The biggest issue security questionnaires are attempting to address is lack of transparency into the details of the security programs. In general, large publicly traded companies (particular cloud companies) and security product companies tend to be more transparent about security because it is built into their brand as a selling point to attract customers. However, details about technologies, program structure, response times, etc. generally lack specificity (for good reason) and the security questionnaire is an attempt to uncover those details to understand what risks exist when entering into a relationship with another company.

You might argue that companies should simply be more transparent with details about their security program, but this is not the solution. Companies should cover high level details with some specificity to demonstrate they have a security program and how it is structured. However, giving specific details about processes, response times, technologies, etc. will reveal details that can be used by an adversary for an attack. Additionally, do we really know what is happening with all this data from security questionnaires? It may be protected under Non-Disclosure Agreements (NDAs) and confidentiality agreements, but that doesn’t prevent the data from being leaked via an unprotected S3 bucket. It is extremely difficult to change a security program quickly and so it may be in the best interest of the responding company to refuse to answer the questionnaire and instead have an undocumented conversation (depending on your level of paranoia).

Yet More Audit and Regulatory Pressure

On top of all these issues, there are still very real requirements to respond to audits, questions from regulators or to provide these responses to your customers and partners that operate in heavily regulated industries (finance, healthcare, government, etc.). Responding to the questionnaires still takes time and places a burden on your security team and still comes with the risk that the information could be involuntarily disclosed to an adversary.

What’s Really Going On Here?

Responding to regulatory and audit requirements aren’t new requirements for our industry and so answering security questionnaires has been the norm for quite some time. However, I think the use of the security questionnaire has been hijacked by the industry as a catch-all way to accomplish a few things with respect to security:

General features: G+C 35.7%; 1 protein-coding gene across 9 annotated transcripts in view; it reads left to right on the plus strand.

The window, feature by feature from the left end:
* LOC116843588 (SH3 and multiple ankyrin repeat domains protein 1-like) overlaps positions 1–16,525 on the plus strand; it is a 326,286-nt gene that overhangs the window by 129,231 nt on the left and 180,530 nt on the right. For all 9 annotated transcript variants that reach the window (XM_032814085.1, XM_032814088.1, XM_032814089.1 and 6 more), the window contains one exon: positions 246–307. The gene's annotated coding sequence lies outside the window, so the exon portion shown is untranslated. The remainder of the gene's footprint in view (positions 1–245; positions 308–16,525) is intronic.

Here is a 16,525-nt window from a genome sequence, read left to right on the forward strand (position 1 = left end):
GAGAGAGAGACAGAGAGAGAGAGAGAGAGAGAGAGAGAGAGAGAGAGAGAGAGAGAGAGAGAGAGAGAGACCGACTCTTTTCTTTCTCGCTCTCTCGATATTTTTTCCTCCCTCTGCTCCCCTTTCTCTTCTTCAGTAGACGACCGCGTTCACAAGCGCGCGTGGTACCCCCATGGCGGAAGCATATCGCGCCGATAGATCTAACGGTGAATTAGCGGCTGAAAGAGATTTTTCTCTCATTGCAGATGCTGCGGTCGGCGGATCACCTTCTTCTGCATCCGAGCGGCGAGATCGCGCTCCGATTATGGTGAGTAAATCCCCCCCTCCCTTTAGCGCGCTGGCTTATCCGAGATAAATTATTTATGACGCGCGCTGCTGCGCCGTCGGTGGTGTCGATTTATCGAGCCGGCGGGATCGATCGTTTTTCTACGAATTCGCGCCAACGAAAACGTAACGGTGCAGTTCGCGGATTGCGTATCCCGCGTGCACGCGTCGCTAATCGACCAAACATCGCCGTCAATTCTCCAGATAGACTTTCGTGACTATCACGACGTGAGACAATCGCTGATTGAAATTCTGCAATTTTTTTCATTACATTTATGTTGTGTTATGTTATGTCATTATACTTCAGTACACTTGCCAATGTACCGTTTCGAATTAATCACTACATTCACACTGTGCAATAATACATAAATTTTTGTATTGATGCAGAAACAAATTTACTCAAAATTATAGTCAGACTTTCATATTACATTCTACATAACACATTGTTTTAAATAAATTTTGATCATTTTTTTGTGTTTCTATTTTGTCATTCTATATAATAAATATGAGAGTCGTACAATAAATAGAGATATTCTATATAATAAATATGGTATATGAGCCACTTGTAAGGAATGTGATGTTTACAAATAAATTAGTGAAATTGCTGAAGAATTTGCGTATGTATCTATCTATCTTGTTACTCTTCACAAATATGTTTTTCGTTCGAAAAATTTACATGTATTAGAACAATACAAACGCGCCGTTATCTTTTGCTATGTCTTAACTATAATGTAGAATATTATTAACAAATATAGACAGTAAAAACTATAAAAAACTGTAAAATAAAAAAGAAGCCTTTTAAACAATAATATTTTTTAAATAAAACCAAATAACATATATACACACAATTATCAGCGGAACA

1. Assert your security requirements over another company (may work for small companies if they can fund it, but generally doesn’t work for large companies with mature programs).
  2. Minimize risk of doing business with and potentially pass on liability to the recipient company. I.e. “We asked them if they did this thing, but we got breached because of them so they clearly didn’t do that thing so it is their fault.”
  3. Create negotiating points as part of contract negotiations for concessions.

The problem with these is they are attempting to impose a solution or liability on a program they don’t control. As a CSO I can’t agree to these things because being contractually obligated to a specific security solution or SLAs removes my decision making power for how to best manage that risk within my security program. Security programs change and are constantly adapting to stay ahead of threats and risks to the business. Being boxed into a solution contractually can actually create a risk, where there wouldn’t normally be one.

Fatigue Is Real

I genuinely struggle with this problem because security questionnaires have their uses, but are causing real fatigue across the industry. The questions fall into one of two categories: either they are largely the same across customers or they are completely bonkers and don’t justify a response. As both a sender and recipient of questionnaires I can definitely understand both sides of the issue. I want as much information about my supply chain customers, but want to minimize the specifics that I share outside of my control. I want lower cyber insurance premiums and I want to pass all my audits and regulatory inquiries. However, I think the industry has deviated from the original intent of the security questionnaire due to the real fear of being held liable for a failure in their security program, which includes their supply chain.